“You can’t change a school system in six to twelve months,” Schrantz said, “but you can do a campaign to have a moratorium on suspensions.” 

Some MARC sites have had a hand in policy victories, both large and small. After the Whatcom Family & Community Network connected with a local school district, one school decided to reframe its “tardy” slips as “glad you’re here” slips—a gesture that welcomes children who are late rather than punishing them for circumstances that are, most likely, beyond their control.

After Elevate Montana made connections with the state’s Department of Public Health and Human Services, that agency committed to training all its employees in ACEs and resilience. In Illinois, the ACEs Response Collaborative is working with the state’s Criminal Justice Information Authority to redefine “victim” to include family and community members so that funds and support can be shared with all who suffer after a crime.

Some MARC leaders noted that policy changes benefitting clients can create additional burdens for staff; truly trauma-informed policy needs to focus on both service providers and end-users.

“Part of the challenge you’re facing is that you’re trying to change narratives, the story about the role and responsibilities of institutions,” said Schrantz. “The question is, how to get to the action that would galvanize energy and support among the constituency you’re trying to move?”

Purtle had some tips for network leaders:

  • Request specific policy changes

  • Mix stories with data, especially local data gleaned from, for example, the BRFSS or Data Resource Center for Child & Adolescent Health

  • Reach out to both policy-makers and their staffers

  • Consider language—“toxic stress” may resonate more than “adversity”, or vice versa, depending on the audience

  • Provide examples of policies that have been used in other regions or states

In Albany, HEARTS has always had its eye on the prize of public policy change. The network’s third ACE symposium, in April 2016, was preceded by an informational session, attended by about 50 legislators, commissioners and staff members of state agencies, including New York’s commissioner of health. HEARTS also identified a mayor and a county executive who each agreed to gather their counterparts to discuss five-county initiatives on ACEs and resilience.

And an October meeting brought together leaders from state agencies, networks representing regional trauma initiatives, teachers’ unions and family members from peer-based support groups to look at ACE-and-resilience innovations in other states and discuss best practices. Briar-Lawson has met separately with leaders of the state teachers’ union, and she’ll keynote their annual convention in the spring.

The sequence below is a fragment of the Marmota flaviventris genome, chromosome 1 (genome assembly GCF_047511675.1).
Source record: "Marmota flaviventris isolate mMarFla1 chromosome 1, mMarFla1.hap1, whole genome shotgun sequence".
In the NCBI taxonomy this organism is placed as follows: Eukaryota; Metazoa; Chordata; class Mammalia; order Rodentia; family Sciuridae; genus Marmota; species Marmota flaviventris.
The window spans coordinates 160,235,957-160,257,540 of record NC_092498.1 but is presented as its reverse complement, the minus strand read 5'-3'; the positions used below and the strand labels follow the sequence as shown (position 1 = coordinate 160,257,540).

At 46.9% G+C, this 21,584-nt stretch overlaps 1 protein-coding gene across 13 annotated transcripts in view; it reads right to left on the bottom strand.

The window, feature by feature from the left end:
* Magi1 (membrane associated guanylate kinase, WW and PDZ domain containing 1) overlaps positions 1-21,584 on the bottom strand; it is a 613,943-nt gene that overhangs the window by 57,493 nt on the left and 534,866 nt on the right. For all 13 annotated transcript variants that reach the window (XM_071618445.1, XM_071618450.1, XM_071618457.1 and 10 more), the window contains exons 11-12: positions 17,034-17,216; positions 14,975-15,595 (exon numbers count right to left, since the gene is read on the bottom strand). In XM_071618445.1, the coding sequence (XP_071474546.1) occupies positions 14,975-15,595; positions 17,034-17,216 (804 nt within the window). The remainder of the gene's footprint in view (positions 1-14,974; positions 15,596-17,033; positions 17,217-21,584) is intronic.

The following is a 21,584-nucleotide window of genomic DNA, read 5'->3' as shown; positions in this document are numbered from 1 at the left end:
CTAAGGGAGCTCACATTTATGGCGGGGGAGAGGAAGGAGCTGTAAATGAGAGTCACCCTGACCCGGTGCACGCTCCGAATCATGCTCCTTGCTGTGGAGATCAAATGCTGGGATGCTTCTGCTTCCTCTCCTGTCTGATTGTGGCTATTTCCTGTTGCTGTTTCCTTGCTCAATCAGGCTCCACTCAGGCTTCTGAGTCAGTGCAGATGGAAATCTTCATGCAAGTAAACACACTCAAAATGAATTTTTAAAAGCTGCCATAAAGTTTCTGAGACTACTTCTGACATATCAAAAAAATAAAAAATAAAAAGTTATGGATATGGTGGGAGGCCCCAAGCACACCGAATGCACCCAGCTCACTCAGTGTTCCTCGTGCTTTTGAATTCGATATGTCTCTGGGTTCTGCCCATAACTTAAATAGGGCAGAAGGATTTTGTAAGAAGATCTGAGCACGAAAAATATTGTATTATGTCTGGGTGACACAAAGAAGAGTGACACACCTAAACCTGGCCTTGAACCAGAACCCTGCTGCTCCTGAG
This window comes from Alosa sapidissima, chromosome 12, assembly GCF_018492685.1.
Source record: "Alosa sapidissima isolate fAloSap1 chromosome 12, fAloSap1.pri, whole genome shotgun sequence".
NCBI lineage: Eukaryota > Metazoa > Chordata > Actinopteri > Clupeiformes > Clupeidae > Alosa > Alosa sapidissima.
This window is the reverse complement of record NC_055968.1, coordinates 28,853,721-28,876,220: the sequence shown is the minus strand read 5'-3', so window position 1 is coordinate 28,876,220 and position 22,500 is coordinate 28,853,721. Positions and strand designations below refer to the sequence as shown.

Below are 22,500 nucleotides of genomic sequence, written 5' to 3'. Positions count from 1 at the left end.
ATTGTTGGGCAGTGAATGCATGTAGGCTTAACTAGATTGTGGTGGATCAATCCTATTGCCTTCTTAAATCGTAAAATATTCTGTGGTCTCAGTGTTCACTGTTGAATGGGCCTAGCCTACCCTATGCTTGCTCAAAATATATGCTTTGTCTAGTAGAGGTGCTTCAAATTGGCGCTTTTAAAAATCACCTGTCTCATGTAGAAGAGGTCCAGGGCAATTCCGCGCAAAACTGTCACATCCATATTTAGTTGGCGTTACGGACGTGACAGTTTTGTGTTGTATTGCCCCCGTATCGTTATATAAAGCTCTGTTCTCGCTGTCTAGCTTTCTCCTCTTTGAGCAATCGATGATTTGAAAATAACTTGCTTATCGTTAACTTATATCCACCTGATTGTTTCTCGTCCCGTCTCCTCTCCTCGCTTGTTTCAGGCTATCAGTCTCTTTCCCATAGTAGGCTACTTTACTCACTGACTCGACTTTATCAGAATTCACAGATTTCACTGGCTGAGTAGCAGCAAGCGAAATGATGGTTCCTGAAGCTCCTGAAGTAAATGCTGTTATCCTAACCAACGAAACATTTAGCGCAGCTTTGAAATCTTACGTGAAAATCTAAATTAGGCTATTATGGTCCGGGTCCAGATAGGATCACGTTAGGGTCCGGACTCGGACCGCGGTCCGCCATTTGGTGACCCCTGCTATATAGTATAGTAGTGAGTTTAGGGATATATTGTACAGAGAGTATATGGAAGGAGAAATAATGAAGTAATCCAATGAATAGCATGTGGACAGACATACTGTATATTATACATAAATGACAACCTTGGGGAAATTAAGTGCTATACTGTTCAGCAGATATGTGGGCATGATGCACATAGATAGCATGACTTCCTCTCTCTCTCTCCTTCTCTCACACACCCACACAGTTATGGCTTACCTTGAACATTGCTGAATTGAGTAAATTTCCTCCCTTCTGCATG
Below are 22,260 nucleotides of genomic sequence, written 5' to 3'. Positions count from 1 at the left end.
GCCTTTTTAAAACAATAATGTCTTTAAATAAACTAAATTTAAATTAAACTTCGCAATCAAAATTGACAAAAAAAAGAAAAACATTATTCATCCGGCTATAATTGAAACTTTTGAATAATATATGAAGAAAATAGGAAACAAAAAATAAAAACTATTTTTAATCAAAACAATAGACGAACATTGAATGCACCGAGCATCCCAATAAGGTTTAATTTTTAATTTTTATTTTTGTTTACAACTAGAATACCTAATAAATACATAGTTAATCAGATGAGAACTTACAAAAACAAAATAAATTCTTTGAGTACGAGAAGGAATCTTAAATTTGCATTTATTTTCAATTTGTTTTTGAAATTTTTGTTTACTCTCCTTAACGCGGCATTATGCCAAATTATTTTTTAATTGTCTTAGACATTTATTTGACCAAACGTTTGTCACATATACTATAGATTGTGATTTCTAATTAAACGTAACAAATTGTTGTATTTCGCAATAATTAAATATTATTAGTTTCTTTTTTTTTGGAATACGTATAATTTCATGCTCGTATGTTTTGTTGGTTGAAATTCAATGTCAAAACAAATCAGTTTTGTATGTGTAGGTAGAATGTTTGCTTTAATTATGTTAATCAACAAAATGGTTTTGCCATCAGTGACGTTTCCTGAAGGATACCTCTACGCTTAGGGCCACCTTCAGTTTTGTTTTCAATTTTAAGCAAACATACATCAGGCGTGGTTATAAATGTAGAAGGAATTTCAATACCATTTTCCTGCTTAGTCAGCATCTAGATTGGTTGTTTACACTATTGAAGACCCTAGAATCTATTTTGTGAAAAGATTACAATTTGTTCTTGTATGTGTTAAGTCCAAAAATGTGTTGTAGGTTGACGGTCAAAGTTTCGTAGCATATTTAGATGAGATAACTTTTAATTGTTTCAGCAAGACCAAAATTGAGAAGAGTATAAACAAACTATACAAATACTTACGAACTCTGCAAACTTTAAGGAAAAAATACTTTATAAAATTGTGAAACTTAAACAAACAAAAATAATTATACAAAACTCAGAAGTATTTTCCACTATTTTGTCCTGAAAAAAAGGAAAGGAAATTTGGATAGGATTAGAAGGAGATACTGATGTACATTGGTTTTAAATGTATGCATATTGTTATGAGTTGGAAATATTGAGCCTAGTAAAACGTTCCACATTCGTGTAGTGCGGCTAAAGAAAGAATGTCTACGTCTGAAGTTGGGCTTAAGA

“Our agencies for child abuse prevention have responded to our call to create trauma-informed systems and practices,” she says. “Same for our state Office of Mental Health. I see us at the forefront of a very important 21st-century agenda.”


Additional Resources


  • Hear Jonathan Purtle, assistant professor at Drexel University’s Dornsife School of Public Health, present his typology of trauma-related policies (short video excerpt below) or download his entire slideshow from the September 2016 webinar with MARC communities.


  • Hear Doran Schrantz, executive director of ISAIAH, define community organizing and power and provide strategies for selecting an issue (vs. a problem) and crafting a campaign during her October 2016 webinar with MARC communities, "Building Power, Building Health." Watch the video below or download the slides here.




  • Campaign for Trauma-Informed Policy and Practice: Striving to create a trauma-informed society where individuals and families have the supports necessary to thrive.

  • MomsRising:  Covering all 50 states, the MomsRising Team is unified by a misson of increasing family economic security, decreasing discrimination, and building a nation where both businesses and families can thrive. Watch their story, The Power of MomsRising!

Anndee Hochman is a journalist and author whose work appears regularly in The Philadelphia Inquirer, on the website for public radio station WHYY and in other print and online venues. She teaches poetry and creative non-fiction in schools, senior centers, detention facilities and at writers' conferences.